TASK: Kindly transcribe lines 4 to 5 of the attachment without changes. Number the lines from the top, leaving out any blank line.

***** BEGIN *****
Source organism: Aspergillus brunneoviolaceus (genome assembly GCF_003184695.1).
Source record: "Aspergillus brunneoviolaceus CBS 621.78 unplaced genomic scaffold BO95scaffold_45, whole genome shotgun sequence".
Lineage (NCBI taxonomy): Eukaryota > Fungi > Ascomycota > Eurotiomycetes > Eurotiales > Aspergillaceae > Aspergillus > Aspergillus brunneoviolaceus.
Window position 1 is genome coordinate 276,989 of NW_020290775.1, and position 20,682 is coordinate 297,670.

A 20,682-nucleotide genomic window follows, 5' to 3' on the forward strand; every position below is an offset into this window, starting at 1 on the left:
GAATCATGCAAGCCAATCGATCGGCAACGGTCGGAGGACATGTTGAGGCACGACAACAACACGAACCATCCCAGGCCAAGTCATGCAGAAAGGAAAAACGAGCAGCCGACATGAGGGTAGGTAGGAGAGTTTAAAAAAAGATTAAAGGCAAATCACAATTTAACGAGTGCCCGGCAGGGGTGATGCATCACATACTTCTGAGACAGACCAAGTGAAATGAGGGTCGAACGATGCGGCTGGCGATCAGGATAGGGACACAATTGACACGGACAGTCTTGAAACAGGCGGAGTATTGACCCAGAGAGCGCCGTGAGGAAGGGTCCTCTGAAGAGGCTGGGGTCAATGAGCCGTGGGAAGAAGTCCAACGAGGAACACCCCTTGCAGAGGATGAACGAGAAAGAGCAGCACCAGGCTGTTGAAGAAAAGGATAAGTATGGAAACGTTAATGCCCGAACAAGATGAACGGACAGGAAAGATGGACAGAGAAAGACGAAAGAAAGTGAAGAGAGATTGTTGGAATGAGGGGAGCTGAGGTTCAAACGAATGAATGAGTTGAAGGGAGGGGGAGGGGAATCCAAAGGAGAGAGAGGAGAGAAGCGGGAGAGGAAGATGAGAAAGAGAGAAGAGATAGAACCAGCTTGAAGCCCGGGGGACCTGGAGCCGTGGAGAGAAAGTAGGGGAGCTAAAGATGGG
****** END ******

Window position 1 is genome coordinate 276,989 of NW_020290775.1, and position 20,682 is coordinate 297,670.

A 20,682-nucleotide genomic window follows, 5' to 3' on the forward strand; every position below is an offset into this window, starting at 1 on the left: